The measurement of wind speeds is usually done using a cup anemometer, such as the one in the picture to the left. The cup anemometer has a vertical axis and three cups which capture the wind. The number of revolutions per minute is registered electronically. Normally, the anemometer is fitted with a wind vane to detect the wind direction.
Other anemometer types include ultrasonic or laser anemometers which detect the phase shifting of sound or coherent light reflected from the air molecules. Hot wire anemometers detect the wind speed through minute temperature differences between wires placed in the wind and in the wind shade (the lee side).
The advantage of non-mechanical anemometers may be that they are less sensitive to icing. In practice, however, cup anemometers tend to be used everywhere, and special models with electrically heated shafts and cups may be used in arctic areas. Quality Anemometers are a Necessity for Wind Energy Measurement You often get what you pay for, when you buy something. That also applies to anemometers. You can buy surprisingly cheap anemometers from some of the major vendors in the business. They may be OK for meteorology, and they are OK to mount on a wind turbine, where a large accuracy is not really important. *) But cheap anemometers are not usable for wind speed measurement in the wind energy industry, since they may be very inaccurate and calibrated poorly, with measurement errors of maybe 5 per cent or even 10 per cent.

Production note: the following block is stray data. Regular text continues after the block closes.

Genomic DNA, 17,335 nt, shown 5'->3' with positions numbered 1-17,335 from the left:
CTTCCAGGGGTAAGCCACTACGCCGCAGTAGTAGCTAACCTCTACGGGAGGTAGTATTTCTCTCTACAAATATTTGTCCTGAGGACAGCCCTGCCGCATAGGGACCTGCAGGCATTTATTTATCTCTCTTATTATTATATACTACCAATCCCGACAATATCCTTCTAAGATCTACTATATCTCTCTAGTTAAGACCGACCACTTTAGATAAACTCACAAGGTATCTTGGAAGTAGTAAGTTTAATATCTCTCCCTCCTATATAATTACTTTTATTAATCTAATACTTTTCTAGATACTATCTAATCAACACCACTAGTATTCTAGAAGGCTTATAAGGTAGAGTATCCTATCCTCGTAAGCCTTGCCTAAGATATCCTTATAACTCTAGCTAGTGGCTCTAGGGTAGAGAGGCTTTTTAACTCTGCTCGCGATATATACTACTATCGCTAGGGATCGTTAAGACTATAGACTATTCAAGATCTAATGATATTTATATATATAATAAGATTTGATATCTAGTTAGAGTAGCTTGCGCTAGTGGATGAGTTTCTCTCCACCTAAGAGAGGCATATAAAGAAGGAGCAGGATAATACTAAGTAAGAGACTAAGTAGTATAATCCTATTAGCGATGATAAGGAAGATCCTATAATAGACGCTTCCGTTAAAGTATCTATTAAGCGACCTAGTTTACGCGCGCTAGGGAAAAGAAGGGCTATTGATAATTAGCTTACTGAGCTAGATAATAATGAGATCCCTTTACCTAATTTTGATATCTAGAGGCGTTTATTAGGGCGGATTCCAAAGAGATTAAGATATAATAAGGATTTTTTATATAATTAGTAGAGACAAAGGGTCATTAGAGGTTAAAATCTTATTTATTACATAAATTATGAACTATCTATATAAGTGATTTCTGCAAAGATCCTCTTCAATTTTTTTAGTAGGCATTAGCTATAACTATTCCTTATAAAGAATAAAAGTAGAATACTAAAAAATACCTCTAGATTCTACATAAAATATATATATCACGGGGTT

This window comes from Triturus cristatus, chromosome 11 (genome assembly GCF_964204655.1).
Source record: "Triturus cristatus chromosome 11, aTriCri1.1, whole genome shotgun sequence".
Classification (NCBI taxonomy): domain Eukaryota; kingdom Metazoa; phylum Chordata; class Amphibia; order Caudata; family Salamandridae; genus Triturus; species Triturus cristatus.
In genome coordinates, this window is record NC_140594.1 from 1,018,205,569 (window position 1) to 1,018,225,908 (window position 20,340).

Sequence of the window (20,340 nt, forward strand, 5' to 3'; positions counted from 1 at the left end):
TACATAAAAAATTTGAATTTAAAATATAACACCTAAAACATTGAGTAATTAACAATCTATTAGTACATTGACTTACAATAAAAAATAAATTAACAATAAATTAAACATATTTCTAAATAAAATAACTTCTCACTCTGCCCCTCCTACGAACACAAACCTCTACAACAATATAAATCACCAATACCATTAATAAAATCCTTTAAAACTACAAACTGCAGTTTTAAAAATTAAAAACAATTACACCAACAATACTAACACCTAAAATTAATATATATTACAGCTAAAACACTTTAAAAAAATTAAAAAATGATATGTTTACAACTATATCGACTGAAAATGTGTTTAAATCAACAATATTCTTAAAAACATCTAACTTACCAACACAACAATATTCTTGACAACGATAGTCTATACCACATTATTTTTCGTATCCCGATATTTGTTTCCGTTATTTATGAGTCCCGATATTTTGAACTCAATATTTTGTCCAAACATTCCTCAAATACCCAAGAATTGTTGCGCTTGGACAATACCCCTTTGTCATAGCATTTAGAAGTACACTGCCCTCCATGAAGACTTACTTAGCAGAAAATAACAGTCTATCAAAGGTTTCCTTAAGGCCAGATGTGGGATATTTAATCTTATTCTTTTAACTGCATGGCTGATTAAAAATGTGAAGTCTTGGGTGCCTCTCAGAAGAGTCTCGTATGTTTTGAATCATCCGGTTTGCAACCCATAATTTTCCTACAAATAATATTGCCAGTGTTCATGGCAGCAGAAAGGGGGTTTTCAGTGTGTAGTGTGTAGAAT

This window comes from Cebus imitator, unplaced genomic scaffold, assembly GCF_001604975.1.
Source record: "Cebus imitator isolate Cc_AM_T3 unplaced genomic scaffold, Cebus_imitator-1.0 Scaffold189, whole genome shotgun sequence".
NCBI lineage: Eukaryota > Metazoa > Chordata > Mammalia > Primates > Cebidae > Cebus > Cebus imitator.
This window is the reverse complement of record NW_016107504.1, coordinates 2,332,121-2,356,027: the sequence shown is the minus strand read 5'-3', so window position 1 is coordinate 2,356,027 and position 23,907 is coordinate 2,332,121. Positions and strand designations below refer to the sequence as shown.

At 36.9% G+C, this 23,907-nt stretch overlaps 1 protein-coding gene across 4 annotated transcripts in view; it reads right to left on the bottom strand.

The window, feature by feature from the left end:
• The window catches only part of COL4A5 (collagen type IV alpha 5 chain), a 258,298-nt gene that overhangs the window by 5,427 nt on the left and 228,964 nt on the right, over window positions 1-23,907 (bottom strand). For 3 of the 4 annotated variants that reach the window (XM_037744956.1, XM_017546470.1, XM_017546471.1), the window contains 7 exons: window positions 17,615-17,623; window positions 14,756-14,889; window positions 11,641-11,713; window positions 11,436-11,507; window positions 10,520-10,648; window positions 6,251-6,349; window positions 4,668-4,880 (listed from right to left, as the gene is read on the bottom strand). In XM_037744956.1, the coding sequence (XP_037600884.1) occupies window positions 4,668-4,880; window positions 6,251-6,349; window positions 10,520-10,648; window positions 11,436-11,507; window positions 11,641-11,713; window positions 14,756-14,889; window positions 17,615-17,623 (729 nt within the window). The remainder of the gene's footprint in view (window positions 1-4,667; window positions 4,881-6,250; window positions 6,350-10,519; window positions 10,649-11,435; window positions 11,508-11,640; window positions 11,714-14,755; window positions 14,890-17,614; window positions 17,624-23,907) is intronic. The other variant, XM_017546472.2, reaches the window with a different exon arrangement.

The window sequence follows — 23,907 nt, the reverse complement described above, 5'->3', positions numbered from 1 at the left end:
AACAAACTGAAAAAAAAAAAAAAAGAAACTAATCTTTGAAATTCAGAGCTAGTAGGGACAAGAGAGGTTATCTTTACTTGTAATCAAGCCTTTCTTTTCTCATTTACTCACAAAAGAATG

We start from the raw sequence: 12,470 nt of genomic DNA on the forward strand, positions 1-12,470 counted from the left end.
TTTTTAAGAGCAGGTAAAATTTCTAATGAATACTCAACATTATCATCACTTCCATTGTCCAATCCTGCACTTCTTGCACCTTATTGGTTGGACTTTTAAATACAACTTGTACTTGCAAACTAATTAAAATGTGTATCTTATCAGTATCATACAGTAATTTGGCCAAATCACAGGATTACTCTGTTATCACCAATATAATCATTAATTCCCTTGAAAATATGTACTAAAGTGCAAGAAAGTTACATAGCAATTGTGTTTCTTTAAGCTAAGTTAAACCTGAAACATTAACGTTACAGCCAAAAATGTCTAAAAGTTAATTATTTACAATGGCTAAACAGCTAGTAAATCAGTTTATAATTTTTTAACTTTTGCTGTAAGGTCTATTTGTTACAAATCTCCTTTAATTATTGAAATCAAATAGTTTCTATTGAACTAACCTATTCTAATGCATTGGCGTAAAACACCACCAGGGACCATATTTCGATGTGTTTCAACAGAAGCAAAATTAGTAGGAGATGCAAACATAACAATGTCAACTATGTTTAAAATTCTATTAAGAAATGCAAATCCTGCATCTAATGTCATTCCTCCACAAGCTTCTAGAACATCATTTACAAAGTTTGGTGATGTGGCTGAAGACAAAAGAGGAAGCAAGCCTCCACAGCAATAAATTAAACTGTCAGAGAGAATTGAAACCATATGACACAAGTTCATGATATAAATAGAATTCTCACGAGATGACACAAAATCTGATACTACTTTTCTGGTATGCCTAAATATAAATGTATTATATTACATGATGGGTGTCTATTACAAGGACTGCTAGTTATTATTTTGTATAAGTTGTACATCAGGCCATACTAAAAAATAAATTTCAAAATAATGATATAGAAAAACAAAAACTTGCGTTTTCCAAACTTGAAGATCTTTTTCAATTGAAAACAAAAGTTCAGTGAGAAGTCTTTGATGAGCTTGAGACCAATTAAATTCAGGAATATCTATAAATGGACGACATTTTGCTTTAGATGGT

If you are planning to build a wind farm it may be an economic disaster if you have an anemometer which measures wind speeds with a 10% error. In that case, you may risk counting on an energy content of the wind which is 1.1 3 – 1 = 33% higher than than it is in reality. If you have to recalculate your measurements to a different wind turbine hub height (say, from 10 to 50 m height), you may even multiply that error with a factor of 1.3, thus you end up with a 75% error on your energy calculation.